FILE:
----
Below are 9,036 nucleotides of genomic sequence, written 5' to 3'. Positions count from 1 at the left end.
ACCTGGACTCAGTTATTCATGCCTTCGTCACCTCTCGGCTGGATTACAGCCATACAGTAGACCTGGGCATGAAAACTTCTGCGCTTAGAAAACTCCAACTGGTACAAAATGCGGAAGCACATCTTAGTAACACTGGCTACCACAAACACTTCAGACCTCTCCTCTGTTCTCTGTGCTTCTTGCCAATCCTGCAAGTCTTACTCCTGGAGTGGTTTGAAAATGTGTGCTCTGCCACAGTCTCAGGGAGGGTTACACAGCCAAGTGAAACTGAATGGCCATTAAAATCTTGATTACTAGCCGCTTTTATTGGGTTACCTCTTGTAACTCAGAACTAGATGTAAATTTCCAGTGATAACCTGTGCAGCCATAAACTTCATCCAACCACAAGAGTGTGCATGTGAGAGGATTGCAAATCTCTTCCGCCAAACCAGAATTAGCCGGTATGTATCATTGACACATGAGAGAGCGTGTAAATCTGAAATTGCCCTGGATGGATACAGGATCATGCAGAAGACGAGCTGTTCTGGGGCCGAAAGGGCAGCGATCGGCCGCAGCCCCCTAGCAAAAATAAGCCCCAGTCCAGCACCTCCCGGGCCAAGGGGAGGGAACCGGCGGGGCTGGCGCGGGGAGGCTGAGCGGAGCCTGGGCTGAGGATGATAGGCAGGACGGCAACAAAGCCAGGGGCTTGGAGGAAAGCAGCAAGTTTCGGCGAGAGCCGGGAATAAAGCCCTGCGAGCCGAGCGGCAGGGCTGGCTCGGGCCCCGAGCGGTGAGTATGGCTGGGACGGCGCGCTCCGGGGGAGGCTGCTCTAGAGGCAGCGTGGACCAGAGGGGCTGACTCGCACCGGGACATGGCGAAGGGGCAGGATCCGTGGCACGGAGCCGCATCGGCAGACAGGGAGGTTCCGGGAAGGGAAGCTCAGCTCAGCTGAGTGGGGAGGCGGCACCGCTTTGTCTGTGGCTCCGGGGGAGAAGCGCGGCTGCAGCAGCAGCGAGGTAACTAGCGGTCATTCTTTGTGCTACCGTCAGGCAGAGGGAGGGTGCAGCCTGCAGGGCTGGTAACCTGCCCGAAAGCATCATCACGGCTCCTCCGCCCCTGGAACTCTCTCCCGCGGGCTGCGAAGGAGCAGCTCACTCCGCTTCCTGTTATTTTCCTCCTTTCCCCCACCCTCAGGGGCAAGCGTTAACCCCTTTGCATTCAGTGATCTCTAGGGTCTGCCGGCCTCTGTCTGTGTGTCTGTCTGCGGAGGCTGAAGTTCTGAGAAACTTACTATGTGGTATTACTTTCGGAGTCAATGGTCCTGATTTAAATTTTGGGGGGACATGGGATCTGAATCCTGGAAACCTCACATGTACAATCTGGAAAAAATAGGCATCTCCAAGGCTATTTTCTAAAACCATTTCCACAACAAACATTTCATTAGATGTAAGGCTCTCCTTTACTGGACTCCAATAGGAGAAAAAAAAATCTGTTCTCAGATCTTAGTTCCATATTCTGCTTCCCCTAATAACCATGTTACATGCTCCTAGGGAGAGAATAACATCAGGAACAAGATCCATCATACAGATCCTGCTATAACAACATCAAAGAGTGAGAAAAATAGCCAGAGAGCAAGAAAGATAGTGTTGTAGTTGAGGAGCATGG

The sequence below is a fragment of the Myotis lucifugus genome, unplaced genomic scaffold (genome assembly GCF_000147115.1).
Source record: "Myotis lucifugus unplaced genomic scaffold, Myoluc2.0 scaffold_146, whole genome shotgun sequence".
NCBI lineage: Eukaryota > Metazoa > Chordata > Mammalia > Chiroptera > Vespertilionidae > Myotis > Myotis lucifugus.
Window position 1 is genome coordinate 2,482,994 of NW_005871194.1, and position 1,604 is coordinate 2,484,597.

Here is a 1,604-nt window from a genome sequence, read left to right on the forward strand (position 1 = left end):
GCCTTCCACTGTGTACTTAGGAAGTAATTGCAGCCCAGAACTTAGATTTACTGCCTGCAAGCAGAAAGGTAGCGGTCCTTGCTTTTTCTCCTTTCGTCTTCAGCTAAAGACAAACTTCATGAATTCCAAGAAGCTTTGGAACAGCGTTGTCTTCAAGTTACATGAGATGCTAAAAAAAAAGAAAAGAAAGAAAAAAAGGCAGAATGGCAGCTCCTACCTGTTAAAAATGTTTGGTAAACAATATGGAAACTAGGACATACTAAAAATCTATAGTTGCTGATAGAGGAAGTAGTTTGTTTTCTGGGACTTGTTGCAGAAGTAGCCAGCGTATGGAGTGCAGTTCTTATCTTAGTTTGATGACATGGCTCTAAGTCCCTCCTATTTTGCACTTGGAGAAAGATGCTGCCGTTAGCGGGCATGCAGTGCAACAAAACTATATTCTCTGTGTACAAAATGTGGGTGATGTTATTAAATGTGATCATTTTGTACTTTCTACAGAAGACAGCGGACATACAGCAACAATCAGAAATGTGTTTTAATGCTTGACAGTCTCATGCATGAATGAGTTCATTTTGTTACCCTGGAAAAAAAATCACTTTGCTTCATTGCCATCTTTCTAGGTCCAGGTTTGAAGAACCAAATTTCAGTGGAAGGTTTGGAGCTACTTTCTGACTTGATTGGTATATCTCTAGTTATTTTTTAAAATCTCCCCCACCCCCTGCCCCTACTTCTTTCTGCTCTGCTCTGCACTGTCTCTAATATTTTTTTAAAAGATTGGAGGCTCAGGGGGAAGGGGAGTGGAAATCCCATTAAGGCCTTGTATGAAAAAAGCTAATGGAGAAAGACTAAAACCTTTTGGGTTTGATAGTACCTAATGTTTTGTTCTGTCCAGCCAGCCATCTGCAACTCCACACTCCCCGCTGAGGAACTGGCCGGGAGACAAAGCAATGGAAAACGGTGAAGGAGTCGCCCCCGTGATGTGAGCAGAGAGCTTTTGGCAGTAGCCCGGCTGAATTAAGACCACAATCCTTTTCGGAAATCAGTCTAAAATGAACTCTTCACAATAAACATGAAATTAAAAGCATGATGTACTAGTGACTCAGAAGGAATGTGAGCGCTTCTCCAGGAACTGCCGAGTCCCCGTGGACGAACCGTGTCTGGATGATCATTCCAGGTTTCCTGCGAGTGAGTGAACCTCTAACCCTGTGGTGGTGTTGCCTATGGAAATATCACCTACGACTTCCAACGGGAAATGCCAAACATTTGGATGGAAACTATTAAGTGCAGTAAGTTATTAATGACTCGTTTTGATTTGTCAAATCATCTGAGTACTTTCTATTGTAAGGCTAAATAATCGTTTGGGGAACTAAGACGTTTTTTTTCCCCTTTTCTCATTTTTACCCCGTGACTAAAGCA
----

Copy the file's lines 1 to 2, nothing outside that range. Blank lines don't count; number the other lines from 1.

Below are 9,036 nucleotides of genomic sequence, written 5' to 3'. Positions count from 1 at the left end.
ACCTGGACTCAGTTATTCATGCCTTCGTCACCTCTCGGCTGGATTACAGCCATACAGTAGACCTGGGCATGAAAACTTCTGCGCTTAGAAAACTCCAACTGGTACAAAATGCGGAAGCACATCTTAGTAACACTGGCTACCACAAACACTTCAGACCTCTCCTCTGTTCTCTGTGCTTCTTGCCAATCCTGCAAGTCTTACTCCTGGAGTGGTTTGAAAATGTGTGCTCTGCCACAGTCTCAGGGAGGGTTACACAGCCAAGTGAAACTGAATGGCCATTAAAATCTTGATTACTAGCCGCTTTTATTGGGTTACCTCTTGTAACTCAGAACTAGATGTAAATTTCCAGTGATAACCTGTGCAGCCATAAACTTCATCCAACCACAAGAGTGTGCATGTGAGAGGATTGCAAATCTCTTCCGCCAAACCAGAATTAGCCGGTATGTATCATTGACACATGAGAGAGCGTGTAAATCTGAAATTGCCCTGGATGGATACAGGATCATGCAGAAGACGAGCTGTTCTGGGGCCGAAAGGGCAGCGATCGGCCGCAGCCCCCTAGCAAAAATAAGCCCCAGTCCAGCACCTCCCGGGCCAAGGGGAGGGAACCGGCGGGGCTGGCGCGGGGAGGCTGAGCGGAGCCTGGGCTGAGGATGATAGGCAGGACGGCAACAAAGCCAGGGGCTTGGAGGAAAGCAGCAAGTTTCGGCGAGAGCCGGGAATAAAGCCCTGCGAGCCGAGCGGCAGGGCTGGCTCGGGCCCCGAGCGGTGAGTATGGCTGGGACGGCGCGCTCCGGGGGAGGCTGCTCTAGAGGCAGCGTGGACCAGAGGGGCTGACTCGCACCGGGACATGGCGAAGGGGCAGGATCCGTGGCACGGAGCCGCATCGGCAGACAGGGAGGTTCCGGGAAGGGAAGCTCAGCTCAGCTGAGTGGGGAGGCGGCACCGCTTTGTCTGTGGCTCCGGGGGAGAAGCGCGGCTGCAGCAGCAGCGAGGTAACTAGCGGTCATTCTTTGTGCTACCGTCAGGCAGAGGGAGGGTGCAGCCTGCAGGGCTGGTAACCTGCCCGAAAGCATCATCACGGCTCCTCCGCCCCTGGAACTCTCTCCCGCGGGCTGCGAAGGAGCAGCTCACTCCGCTTCCTGTTATTTTCCTCCTTTCCCCCACCCTCAGGGGCAAGCGTTAACCCCTTTGCATTCAGTGATCTCTAGGGTCTGCCGGCCTCTGTCTGTGTGTCTGTCTGCGGAGGCTGAAGTTCTGAGAAACTTACTATGTGGTATTACTTTCGGAGTCAATGGTCCTGATTTAAATTTTGGGGGGACATGGGATCTGAATCCTGGAAACCTCACATGTACAATCTGGAAAAAATAGGCATCTCCAAGGCTATTTTCTAAAACCATTTCCACAACAAACATTTCATTAGATGTAAGGCTCTCCTTTACTGGACTCCAATAGGAGAAAAAAAAATCTGTTCTCAGATCTTAGTTCCATATTCTGCTTCCCCTAATAACCATGTTACATGCTCCTAGGGAGAGAATAACATCAGGAACAAGATCCATCATACAGATCCTGCTATAACAACATCAAAGAGTGAGAAAAATAGCCAGAGAGCAAGAAAGATAGTGTTGTAGTTGAGGAGCATGG